Lentil Dip with Tahini and Lemon

Continuing on the vegan theme as my grade school aged son has decided to do the Greek fast until Easter, I am trying variations of several recipes. Lentils is a favorite among kids here in Greece, we make it as a thick soup with good olive oil and plenty of vinegar. But I had bought several jars of tahini, which is basically sesame seed paste and is so nutritious, and wanted to incorporate it in a recipe with beans. Hummus comes first to mind but what about something with lentils, which are so much easier to cook?

Well I came across a recipe by noted chef Ottolenghi where he combines lentils with tahini and the result is fantastic. Using that recipe as the base, I made a vegan version so that someone following the Greek fast could enjoy it too. While the original recipe calls for puy lentils, I used small brown lentils.

This recipe although not Greek, has all the components of a Mediterranean meal, what differentiates it is the spices (in this case cumin) and the fresh coriander. These two ingredients are not used as often in traditional Greek cuisine. Nevertheless this dip is rich in protein, fiber, good fats from the tahini and olive oil, omega-3 fatty acids and antioxidants.

When you are buying tahini make sure it only contains sesame seeds, some brands may add other vegetable oils and salt which you don’t want.

We had it with koulouri Thessalonikis, a bread shaped like a ring covered with sesame seeds but you can enjoy it with pita bread, breadsticks or plain.

Lentil Dip with Tahini and Lemon

Prep Time: 10 minutes
Cook Time: 20 minutes
Total Time: 30 minutes
This Mediterranean lentil-tahini-lemon dip is so rich in flavor and nutrition, it will become a weekly favorite!
Course: Appetizer, dip, Salad
Cuisine: Mediterranean
Keyword: Dip, Lentils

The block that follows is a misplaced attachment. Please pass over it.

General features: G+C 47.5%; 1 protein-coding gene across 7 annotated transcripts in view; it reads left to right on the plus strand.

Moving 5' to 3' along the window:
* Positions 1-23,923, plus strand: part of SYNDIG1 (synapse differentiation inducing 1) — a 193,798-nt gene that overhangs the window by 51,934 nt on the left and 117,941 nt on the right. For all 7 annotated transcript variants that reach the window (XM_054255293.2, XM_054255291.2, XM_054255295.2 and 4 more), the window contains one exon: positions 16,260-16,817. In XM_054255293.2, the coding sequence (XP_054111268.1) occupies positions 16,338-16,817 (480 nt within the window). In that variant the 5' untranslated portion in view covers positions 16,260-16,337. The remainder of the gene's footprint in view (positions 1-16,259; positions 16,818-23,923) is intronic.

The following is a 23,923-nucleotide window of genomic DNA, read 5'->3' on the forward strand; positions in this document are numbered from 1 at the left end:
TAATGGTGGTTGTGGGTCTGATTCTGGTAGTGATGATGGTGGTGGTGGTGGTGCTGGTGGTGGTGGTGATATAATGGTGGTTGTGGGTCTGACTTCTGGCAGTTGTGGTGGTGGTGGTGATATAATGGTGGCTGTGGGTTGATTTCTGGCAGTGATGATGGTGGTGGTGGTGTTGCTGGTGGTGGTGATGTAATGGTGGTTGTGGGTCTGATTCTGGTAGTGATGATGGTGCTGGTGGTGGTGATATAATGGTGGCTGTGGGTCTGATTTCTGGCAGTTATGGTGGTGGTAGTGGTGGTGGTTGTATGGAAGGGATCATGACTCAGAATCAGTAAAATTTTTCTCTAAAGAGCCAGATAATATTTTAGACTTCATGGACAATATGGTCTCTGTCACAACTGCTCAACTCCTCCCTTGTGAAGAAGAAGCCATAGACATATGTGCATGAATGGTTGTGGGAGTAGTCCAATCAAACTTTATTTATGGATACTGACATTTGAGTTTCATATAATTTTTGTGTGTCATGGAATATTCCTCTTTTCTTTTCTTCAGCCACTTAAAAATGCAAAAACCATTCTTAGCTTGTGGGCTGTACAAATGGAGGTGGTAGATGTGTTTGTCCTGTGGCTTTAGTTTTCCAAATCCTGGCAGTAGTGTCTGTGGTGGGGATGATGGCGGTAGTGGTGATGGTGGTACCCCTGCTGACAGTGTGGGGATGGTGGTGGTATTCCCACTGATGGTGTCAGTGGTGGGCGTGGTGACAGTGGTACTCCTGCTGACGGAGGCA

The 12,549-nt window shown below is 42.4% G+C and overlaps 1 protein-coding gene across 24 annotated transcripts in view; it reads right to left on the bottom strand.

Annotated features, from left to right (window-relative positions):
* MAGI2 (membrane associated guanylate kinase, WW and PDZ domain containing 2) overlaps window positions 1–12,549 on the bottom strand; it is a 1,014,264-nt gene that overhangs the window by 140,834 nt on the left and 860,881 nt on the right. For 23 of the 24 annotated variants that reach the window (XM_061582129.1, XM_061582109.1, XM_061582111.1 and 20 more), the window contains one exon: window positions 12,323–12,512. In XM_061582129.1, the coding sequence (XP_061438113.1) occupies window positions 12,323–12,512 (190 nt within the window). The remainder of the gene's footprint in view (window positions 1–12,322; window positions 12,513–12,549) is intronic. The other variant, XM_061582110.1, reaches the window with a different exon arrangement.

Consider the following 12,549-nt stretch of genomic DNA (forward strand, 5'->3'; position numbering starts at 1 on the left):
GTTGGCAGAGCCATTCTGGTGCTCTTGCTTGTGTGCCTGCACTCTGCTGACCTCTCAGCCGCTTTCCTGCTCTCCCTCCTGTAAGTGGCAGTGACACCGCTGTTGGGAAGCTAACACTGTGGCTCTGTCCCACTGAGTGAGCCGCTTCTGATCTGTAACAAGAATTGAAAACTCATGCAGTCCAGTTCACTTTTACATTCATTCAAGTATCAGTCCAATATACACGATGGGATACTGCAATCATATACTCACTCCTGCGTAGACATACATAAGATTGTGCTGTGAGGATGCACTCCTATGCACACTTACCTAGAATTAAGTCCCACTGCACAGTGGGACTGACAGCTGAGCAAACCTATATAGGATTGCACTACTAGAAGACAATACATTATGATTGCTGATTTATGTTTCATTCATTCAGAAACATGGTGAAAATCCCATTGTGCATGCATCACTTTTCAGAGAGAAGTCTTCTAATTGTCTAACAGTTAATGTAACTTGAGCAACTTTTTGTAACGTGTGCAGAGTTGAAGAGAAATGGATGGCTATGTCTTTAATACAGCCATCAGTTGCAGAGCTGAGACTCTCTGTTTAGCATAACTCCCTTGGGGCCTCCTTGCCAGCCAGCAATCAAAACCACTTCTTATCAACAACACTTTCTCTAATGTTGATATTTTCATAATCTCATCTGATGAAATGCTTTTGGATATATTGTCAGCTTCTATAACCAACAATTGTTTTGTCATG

Author: Elena Paravantes
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  • Boil the lentils for about 20 minutes with a bay leaf.
  • Strain and remove the bay leaf
  • In a pan sauté the garlic with cumin for a minute.
  • Add the tomatoes, tahini, cilantro, lemon juice, water and salt and pepper and simmer for 3-4 minutes.
  • Add the lentils, mix gently.
  • Serve in a bowl or dish drizzle with olive oil and sprinkle with chopped cilantro.
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Photo by Elena Paravantes

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Recipe Rating


  1. I made this the other day and suddenly two days later it’s REALLY good after sitting in the fridge. I will remember to make it ahead of time for any special menu planning!4 stars

  2. Tahini is a paste made out of sesame seeds. Some hummus recipes use it, some don’t. You can use it in salad dressings, other recipes like the one above, sauces, baba ganoush, etc. You can buy it pre-made, but it is so easy to make on your own. It has two ingredients: sesame seeds and oil. Take a cup of sesame seeds and grind it in a food processor until it turns almost into a paste: stop a couple of times to scrape down the sides. Then add 2 tablespoons of oil (I used olive oil. I see some recipes call for olive oil, or another mild oil like grapeseed). Continue to process for another few minutes. Add more oil if you need to get the consistency you desire. Add a pinch of salt if you want (I don’t add any salt).

  3. Donna Cox says:

    What is tahini? i have never heard of it thank you

  4. I made this a few days ago. It’s very good. I even made my own tahini for it. I used part of it in this recipe, the rest in some lemon hummus I made as well.

  5. Hi could you tell me what type of lentils is used in this recipe. Or can any be used thank you

  6. Patti Alexakis says:

    I want to try it! Looks great! I have read on numerous Orthodox websites that olive oil is restricted during the Greek Lenten fast. Is this true? Thank you!

    1. Raina Milosheff says:

      My Bulgarian father born in 1910 used to say that in days of very old, in the villages, oil used to be stored in “animal skins/bladders,” therefore it was was not permitted during fast, which obviously today is now an issue. Also, you may find avoidance in the monasteries which may follow a strict aesthic fast . As long as it did not come from or “touched” an animal (storage) you were alright.

      Love adding this to my Lenten repetoire! Looking forward to making this dip and bringing it tomorrow to the “western” side of my family gathering on the 27th along with my other dishes.

  7. Looks wonderful, but what could I substitute for cilantro? (Possibly the only flavor I dislike.)

  8. Thank you for sharing these fasting recipes! I always find myself in a rut, repeating the same recipes.